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There's a common thread between the NSA quasi-wiretapping revelations and the ongoing drone controversy: Too much is made of the government program itself, and in particular the technologies involved. The debate becomes “Is data mining okay?” or “Are drone strikes okay?” In fact, these are the wrong questions. What's dangerous about these capabilities isn't just that they're there — as is often pointed out, the government has always been able to spy on people or blow them up, it just hasn't always been this cheap. What's dangerous is that the government is running these programs in secrecy, with no possible accountability. That should be the headline.

The danger in overemphasizing the NSA's data mining capabilities is evident in the recent post by David Simon, whose work covering the Baltimore Police Department formed the basis of his acclaimed T.V. show, The Wire. Naturally, this happens to be an area whose inner workings he's intimately familiar with.

Is it just me or does the entire news media — as well as all the agitators and self-righteous bloviators on both sides of the aisle — not understand even the rudiments of electronic intercepts and the manner in which law enforcement actually uses such intercepts? It would seem so.
He then goes on to detail a case from the 1980s that I suspect was the basis of the first season of The Wire — the call data from a number of city pay phones was monitored (even though innocent people also used the phones), and no-one actually listened to any phone calls unless Kima someone was watching a suspect make the call.

Setting aside the problem with the analogy (the police had probable cause to suspect an actual particular crime, where the NSA is just grabbing the data from everyone all the time in case someone's planning something), he glosses over the real danger until much later in the post (emphasis mine):

When the Guardian, or the Washington Post or the New York Times editorial board — which displayed an astonishing ignorance of the realities of modern electronic surveillance in its quick, shallow wade into this non-controversy — are able to cite the misuse of the data for reasons other than the interception of terrorist communication, or to show that Americans actually had their communications monitored without sufficient probable cause and judicial review and approval of that monitoring, then we will have ourselves a nice, workable scandal. It can certainly happen, and given that the tension between national security and privacy is certain and constant, it probably will happen at points. And in fairness, having the FISA courts rulings so hidden from citizen review, makes even the discovery of such misuse problematic. The internal review of that court’s rulings needs to be somehow aggressive and independent, while still preserving national security secrets. That’s very tricky.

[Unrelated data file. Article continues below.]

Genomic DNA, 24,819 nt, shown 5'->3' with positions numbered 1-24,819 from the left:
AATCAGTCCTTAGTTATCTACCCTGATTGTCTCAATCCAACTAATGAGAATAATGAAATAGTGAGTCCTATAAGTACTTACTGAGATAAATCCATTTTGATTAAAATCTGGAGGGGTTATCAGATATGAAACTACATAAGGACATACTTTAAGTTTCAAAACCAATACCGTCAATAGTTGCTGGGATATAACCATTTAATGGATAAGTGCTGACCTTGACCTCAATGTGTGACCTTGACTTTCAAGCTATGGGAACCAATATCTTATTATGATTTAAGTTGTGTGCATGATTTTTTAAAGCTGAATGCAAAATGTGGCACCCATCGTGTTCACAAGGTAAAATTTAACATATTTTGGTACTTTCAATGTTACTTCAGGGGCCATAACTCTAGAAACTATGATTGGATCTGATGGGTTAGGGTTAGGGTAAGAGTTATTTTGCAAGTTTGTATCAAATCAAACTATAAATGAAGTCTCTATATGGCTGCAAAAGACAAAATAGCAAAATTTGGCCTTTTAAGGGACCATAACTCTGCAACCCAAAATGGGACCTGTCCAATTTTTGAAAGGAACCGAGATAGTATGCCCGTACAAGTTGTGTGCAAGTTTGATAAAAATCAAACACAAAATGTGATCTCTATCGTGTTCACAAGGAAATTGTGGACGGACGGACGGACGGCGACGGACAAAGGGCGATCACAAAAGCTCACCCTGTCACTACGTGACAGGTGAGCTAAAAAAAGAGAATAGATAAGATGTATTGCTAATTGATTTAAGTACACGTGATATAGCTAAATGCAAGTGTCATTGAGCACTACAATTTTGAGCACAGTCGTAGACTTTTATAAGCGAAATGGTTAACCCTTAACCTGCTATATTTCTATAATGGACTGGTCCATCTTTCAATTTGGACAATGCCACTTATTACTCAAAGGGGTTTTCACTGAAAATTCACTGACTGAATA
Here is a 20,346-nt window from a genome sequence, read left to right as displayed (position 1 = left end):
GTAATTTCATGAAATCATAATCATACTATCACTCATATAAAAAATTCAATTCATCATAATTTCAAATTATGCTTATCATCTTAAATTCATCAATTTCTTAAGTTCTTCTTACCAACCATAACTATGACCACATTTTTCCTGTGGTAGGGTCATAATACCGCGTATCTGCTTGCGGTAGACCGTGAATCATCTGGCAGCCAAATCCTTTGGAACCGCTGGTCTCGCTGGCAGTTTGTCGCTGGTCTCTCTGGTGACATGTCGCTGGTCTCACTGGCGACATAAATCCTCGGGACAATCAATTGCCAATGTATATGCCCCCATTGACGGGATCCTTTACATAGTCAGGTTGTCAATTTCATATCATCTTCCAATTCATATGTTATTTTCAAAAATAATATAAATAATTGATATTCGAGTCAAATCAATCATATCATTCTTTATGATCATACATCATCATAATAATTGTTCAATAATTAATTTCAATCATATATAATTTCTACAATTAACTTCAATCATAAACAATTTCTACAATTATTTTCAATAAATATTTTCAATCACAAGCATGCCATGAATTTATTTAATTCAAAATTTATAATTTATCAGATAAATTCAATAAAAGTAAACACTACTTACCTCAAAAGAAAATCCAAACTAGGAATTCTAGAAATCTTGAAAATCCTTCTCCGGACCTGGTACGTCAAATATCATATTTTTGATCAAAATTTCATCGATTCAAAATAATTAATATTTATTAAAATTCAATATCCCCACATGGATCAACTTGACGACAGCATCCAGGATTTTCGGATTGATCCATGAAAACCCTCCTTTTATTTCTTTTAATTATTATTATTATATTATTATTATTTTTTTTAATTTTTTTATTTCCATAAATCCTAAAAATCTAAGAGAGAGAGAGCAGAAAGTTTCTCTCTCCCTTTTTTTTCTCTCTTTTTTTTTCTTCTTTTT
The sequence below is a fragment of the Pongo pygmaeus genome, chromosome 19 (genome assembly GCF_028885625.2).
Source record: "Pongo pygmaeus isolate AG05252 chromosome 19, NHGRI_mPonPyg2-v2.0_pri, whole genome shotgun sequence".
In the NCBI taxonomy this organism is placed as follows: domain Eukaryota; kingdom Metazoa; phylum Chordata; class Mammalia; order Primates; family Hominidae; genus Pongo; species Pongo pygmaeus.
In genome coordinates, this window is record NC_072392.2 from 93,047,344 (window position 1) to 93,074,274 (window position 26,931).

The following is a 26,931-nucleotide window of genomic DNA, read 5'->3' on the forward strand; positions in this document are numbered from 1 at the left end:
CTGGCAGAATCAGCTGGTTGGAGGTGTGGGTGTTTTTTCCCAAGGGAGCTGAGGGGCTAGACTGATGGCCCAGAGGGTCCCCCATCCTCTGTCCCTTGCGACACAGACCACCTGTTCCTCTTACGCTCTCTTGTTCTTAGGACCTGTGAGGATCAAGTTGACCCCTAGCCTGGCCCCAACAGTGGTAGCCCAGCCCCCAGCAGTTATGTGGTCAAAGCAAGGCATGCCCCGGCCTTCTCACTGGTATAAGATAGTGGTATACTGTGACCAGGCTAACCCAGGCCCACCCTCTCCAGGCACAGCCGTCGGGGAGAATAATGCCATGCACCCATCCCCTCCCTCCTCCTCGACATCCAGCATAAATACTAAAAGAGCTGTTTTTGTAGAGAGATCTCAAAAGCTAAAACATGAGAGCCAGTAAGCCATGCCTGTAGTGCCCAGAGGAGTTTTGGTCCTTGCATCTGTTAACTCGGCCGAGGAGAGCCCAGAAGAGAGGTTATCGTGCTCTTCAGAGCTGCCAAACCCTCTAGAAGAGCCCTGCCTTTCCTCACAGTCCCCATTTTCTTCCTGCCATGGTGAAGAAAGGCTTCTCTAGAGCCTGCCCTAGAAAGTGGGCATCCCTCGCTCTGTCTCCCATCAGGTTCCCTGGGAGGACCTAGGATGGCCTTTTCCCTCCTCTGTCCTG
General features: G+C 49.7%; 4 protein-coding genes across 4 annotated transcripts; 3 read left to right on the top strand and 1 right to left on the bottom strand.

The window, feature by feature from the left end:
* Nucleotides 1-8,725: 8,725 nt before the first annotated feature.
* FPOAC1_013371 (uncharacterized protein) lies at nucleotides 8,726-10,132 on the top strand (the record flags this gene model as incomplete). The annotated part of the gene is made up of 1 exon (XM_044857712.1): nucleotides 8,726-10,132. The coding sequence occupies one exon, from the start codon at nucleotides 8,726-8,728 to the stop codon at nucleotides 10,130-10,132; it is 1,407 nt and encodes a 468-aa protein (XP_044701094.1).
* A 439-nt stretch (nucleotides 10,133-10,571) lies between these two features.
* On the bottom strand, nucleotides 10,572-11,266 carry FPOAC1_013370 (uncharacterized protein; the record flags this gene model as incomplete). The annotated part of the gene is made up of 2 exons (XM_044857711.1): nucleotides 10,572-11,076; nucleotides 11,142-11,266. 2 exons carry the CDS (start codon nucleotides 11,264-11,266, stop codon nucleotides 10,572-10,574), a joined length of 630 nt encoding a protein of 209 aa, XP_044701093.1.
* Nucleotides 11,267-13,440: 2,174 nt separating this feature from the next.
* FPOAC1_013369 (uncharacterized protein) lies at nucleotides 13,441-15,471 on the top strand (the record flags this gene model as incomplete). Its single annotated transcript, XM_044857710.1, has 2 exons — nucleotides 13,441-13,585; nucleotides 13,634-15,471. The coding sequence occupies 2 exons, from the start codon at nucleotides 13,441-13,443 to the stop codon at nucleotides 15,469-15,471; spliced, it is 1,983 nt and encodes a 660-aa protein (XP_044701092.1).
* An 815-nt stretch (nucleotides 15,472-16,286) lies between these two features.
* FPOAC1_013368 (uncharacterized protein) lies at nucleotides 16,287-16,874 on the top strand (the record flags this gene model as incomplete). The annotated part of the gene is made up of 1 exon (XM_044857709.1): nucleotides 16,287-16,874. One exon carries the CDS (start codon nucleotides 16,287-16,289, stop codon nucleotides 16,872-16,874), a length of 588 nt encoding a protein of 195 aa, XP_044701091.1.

“Problematic”? Actually, it makes it completely impossible. And which national security secrets are at stake here? We don't even know why the government wants the NSA program to be secret in the first place. Finally, as Simon points out, this is all apparently legal, as decided by the FISA court, but we don't even get to know how the law is being interpreted to make it legal. Basically, the Fourth Amendment is now classified. How can a democracy possibly function this way?

The next time Obama says he “welcomes this debate,” I hope someone's on hand to call him on it. No, you don't. A whistleblower broke the law so that we could have this debate. The threat to democracy isn't that the government can spy on us, it's that we can't hold them accountable or even know what they're doing or whether it's legal. It's the secrecy, stupid.

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